Article Text

Understanding community health worker employment preferences in Malang district, Indonesia, using a discrete choice experiment
  1. Thomas Gadsden1,
  2. Sujarwoto Sujarwoto2,
  3. Nuretha Purwaningtyas3,
  4. Asri Maharani4,
  5. Gindo Tampubolon5,
  6. Delvac Oceandy6,
  7. Devarsetty Praveen7,8,
  8. Blake Angell1,
  9. Stephen Jan1,
  10. Anna Palagyi1
  1. 1Health Systems Science, George Institute for Global Health, Sydney, New South Wales, Australia
  2. 2Public Administration, Brawijaya University, Malang, Indonesia
  3. 3Faculty of Medicine, Brawijaya University, Malang, Indonesia
  4. 4Faculty of Health and Education, Manchester Metropolitan University, Manchester, UK
  5. 5Global Development Institute, The University of Manchester, Manchester, UK
  6. 6Division of Cardiovascular Sciences, The University of Manchester, Manchester, UK
  7. 7Better Care India, The George Institute for Global Health India, Hyderabad, India
  8. 8Prasanna School of Public Health, Manipal Academy of Higher Education, Manipal, India
  1. Correspondence to Thomas Gadsden; tgadsden{at}


Background Community health workers (CHWs) play a critical role in supporting health systems, and in improving accessibility to primary healthcare. In many settings CHW programmes do not have formalised employment models and face issues of high attrition and poor performance. This study aims to determine the employment preferences of CHWs in Malang district, Indonesia, to inform policy interventions.

Methods A discrete choice experiment was conducted with 471 CHWs across 28 villages. Attributes relevant to CHW employment were identified through a multistage process including literature review, focus group discussions and expert consultation. Respondents’ choices were analysed with a mixed multinomial logit model and latent class analyses.

Results Five attributes were identified: (1) supervision; (2) training; (3) monthly financial benefit; (4) recognition; and (5) employment structure. The most important influence on choice of job was a low monthly financial benefit (US$~2) (β=0.53, 95% CI=0.43 to 0.63), followed by recognition in the form of a performance feedback report (β=0.13, 95% CI=0.07 to 0.20). A large monthly financial benefit (US$~20) was most unappealing to respondents (β=−0.13, 95% CI=−0.23 to −0.03). Latent class analysis identified two groups of CHWs who differed in their willingness to accept either job presented and preferences over specific attributes. Preferences diverged based on respondent characteristics including experience, hours’ worked per week and income.

Conclusion CHWs in Malang district, Indonesia, favour a small monthly financial benefit which likely reflects the unique cultural values underpinning the programme and a desire for remuneration that is commensurate with the limited number of hours worked. CHWs also desire enhanced methods of performance feedback and greater structure around training and their rights and responsibilities. Fulfilling these conditions may become increasingly important should CHWs work longer hours.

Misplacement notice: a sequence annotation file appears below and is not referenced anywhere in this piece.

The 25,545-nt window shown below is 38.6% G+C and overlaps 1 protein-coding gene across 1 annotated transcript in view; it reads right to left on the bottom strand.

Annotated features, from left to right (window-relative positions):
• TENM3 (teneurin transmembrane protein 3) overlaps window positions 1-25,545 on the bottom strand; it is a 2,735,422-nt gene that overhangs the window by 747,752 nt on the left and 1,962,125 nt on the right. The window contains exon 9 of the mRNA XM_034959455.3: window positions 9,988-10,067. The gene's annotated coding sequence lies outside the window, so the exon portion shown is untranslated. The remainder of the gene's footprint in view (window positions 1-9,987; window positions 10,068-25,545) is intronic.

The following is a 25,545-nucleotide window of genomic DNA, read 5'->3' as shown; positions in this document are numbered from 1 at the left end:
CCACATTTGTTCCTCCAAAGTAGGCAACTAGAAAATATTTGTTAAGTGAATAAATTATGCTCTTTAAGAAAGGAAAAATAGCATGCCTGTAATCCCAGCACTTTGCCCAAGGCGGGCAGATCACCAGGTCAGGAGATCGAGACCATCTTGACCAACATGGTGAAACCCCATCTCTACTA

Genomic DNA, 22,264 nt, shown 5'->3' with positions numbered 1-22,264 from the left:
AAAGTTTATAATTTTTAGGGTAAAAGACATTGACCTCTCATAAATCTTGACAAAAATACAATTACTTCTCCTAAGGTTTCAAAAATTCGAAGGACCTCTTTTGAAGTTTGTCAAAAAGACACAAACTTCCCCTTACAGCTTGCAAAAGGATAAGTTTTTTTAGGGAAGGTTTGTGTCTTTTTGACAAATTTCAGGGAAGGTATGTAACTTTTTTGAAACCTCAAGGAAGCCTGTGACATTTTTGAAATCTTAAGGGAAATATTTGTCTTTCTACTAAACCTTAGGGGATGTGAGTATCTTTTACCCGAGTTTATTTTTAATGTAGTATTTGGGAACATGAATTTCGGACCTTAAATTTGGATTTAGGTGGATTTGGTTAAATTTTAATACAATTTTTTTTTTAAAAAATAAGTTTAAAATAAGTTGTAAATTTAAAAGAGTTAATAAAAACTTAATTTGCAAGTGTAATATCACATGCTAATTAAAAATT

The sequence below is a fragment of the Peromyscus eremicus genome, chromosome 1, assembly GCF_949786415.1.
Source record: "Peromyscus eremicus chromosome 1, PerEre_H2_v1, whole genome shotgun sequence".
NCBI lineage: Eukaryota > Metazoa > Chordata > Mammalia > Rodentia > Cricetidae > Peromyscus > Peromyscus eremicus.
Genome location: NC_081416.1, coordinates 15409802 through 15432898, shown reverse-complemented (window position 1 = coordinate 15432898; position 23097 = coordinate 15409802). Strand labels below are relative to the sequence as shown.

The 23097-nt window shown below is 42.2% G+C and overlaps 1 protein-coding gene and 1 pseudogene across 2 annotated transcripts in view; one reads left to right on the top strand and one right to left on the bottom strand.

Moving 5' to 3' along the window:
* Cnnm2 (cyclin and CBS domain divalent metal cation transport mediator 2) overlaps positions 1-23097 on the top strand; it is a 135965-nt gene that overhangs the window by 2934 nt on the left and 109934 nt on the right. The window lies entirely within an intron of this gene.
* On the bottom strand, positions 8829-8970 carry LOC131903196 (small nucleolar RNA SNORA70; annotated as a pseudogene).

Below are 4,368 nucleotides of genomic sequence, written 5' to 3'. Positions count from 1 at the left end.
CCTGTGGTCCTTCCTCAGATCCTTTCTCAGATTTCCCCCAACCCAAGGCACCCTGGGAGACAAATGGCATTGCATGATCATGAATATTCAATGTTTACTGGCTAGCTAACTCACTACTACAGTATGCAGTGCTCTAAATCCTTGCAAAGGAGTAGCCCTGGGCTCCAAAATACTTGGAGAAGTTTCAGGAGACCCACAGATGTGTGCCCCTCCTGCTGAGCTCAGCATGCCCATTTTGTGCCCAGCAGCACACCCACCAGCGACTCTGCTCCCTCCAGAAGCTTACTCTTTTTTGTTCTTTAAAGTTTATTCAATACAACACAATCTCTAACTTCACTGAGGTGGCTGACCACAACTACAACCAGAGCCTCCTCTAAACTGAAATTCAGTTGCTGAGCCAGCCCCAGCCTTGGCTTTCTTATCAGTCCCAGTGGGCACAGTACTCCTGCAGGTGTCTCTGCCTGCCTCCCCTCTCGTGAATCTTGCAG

• community-based survey
  • health policy
  • health economics

Data availability statement

Data are available upon reasonable request. The data that support the findings of this study are available from the corresponding author upon reasonable request.

This is an open access article distributed in accordance with the Creative Commons Attribution Non Commercial (CC BY-NC 4.0) license, which permits others to distribute, remix, adapt, build upon this work non-commercially, and license their derivative works on different terms, provided the original work is properly cited, appropriate credit is given, any changes made indicated, and the use is non-commercial. See:

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  • Effective community health worker (CHW) programmes require adequate training and support, including a mix of financial and non-financial incentives.

  • The Indonesian CHW programme is one of the largest and longest-standing programmes globally yet has been subject to limited research regarding conditions that support motivation and performance.


  • A discrete choice experiment with CHWs in Malang district, Indonesia, found a strong preference for a small monthly financial benefit, increasing levels of dissatisfaction as the amount increased and preference for recognition in the form of a report that shows the results of their work.


  • Preference for a lower financial benefit suggests that the value placed by CHWs on such remuneration may be symbolic, as recognition of their contribution to the community, reinforcing the cultural values that underpin the programme.

  • Our findings also suggest that kaders value greater feedback of their work and more structure around training and employment conditions.


Community health workers (CHWs) play an integral role in strengthening primary healthcare systems by linking communities to healthcare services.1 They are directly connected to the communities they serve—they live in them and are accountable to them—and, in many cases, receive limited training to provide basic preventive healthcare services.2 Beyond these commonalities, CHW programmes vary widely in terms of training, scope of practice and remuneration.3 Staffing models for CHW programmes range from salaried and relatively well-trained workers to volunteers with minimal training.3 4